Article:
About

The Biggest Little Theater in Wine Country

Theater's owner and Creative Director, Cathy Buck

Community-Based, Mission-Driven

St. Helena's Cameo Cinema is a single-screen movie theater committed to fostering an appreciation for cinema’s cultural heritage and producing exemplary theatrical experiences. The Cameo brings international, independent, and critically acclaimed films to the Napa Valley.  Our mission is to foster a vibrant sense of community through the film-going experience.

Presenting tomorrow’s cinema experience, today

Founded in 1913, St. Helena’s Cameo Cinema is California's oldest continuously operated single-screen movie theater.  Today, this 140 seat movie theater remains an integral part of the Napa Valley experience and lifestyle.  Over the past thirteen years, owner Cathy Buck has infused this classic ‘movie palace’ with Napa Valley’s legendary style and hospitality.  With her pioneering spirit she has brought the theater into the 21st Century, installing the latest innovative cinema technology and crafting a world-class film experience, equal to any great movie house, anywhere in the world.

The Cameo Cinema is the only single-screen Art House Cinema in the United States to boast a state-of-the-art Barco 6k Cinema Laser Projector and Dolby Atmos Surround Sound.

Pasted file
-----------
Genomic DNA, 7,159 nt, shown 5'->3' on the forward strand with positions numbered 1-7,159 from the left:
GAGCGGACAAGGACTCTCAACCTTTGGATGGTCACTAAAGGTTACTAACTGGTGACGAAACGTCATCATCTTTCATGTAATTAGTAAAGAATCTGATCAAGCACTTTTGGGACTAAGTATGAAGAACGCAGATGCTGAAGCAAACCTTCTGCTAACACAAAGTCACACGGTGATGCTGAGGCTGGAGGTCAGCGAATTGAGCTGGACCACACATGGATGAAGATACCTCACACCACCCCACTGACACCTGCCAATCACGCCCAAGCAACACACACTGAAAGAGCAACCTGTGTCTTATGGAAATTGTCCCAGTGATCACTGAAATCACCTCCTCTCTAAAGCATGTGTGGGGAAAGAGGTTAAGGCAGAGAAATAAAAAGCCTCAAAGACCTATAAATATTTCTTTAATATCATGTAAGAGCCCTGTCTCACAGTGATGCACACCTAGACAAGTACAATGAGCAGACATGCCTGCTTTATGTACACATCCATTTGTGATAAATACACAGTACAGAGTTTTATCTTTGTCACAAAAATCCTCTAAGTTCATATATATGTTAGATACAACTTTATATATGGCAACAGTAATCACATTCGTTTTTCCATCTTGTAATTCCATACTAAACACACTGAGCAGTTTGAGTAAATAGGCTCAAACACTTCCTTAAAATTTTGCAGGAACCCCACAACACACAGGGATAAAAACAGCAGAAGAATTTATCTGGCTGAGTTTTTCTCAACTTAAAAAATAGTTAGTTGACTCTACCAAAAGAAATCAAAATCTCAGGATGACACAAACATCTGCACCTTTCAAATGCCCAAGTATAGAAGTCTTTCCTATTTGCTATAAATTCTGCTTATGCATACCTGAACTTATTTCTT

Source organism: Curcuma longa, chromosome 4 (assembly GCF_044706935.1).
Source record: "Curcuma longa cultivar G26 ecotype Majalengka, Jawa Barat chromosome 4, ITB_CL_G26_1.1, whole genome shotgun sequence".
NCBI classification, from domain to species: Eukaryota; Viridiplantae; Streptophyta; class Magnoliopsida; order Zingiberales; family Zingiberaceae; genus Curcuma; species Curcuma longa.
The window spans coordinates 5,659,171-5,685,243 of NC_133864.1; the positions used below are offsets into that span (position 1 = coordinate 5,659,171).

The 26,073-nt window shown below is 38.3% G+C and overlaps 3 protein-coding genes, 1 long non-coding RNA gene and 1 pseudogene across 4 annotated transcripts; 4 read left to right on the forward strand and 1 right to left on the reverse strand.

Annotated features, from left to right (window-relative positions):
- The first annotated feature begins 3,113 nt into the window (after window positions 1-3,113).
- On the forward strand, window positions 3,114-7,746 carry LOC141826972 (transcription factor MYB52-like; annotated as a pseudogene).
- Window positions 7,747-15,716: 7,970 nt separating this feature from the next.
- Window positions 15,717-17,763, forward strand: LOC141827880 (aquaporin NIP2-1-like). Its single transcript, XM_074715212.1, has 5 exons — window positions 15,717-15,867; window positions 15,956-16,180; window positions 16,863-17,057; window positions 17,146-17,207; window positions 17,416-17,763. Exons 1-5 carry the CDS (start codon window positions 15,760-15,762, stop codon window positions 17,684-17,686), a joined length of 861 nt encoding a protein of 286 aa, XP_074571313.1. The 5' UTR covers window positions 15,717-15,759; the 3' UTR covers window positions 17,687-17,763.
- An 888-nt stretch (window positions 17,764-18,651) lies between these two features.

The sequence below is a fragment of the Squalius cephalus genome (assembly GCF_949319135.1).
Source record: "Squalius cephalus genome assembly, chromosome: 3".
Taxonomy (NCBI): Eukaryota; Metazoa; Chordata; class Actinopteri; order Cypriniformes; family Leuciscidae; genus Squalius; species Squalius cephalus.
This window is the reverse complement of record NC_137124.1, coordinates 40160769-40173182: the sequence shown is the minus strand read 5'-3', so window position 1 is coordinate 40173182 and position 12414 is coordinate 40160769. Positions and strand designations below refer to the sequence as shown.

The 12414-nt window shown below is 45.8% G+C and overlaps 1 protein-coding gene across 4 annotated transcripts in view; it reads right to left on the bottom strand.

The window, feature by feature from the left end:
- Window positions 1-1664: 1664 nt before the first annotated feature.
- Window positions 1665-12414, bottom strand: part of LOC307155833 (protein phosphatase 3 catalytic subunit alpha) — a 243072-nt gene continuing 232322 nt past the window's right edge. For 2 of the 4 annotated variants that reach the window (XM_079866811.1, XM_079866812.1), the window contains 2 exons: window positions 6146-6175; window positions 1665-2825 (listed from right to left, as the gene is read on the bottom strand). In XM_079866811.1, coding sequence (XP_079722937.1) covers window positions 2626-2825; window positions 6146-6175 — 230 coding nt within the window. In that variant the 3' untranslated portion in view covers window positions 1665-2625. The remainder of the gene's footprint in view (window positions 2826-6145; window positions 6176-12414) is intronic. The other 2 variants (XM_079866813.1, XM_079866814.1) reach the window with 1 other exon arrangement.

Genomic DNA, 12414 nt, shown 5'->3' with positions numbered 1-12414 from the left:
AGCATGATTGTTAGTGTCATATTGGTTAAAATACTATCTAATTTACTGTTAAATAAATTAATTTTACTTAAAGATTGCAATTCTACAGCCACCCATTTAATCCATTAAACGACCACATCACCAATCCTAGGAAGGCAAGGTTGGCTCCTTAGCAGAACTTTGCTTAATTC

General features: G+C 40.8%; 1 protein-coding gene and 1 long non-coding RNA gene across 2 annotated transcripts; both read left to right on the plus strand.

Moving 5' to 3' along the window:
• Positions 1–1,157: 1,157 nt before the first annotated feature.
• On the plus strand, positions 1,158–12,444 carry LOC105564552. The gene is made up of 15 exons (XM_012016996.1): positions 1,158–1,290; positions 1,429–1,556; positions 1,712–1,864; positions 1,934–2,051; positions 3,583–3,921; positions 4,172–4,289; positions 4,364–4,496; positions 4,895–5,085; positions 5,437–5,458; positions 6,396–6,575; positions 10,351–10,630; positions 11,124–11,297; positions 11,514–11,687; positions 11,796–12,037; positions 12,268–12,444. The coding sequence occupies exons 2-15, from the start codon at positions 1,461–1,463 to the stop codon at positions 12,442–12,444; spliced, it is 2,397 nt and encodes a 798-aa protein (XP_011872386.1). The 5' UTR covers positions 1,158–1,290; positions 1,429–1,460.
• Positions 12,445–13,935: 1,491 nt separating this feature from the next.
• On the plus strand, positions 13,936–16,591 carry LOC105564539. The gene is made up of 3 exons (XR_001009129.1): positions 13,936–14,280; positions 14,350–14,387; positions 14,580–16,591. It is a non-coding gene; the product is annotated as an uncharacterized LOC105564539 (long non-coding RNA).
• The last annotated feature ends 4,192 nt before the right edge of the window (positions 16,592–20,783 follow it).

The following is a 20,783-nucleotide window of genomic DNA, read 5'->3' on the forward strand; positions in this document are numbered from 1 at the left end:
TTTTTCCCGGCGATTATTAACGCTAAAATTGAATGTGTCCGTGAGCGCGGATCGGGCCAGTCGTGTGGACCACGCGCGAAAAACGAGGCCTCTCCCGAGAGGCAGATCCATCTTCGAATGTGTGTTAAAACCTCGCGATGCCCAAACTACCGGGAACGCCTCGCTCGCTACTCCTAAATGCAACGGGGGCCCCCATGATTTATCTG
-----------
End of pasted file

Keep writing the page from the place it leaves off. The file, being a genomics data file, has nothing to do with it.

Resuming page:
Operating an 
Art House Cinema 
in the 21st Century

The exhibition business in the United States is dominated by three major circuits — Regal, AMC and Cinemark — that collectively control 50% of the roughly 41,000 screens in the country. Independent theater owners worldwide are forced to come up with creative ways to stay solvent and have no choice but to out-hustle the ‘big three’ if they want to survive. Yes, there are challenges, but when you love what you do, nothing seems impossible.

Like other independent arts exhibitors, ticket sales are split with distributors. Sometimes they require as much as 63% of your ticket fee go back to the studio.  So you can see why a raise in ticket prices doesn’t really address the shortfall.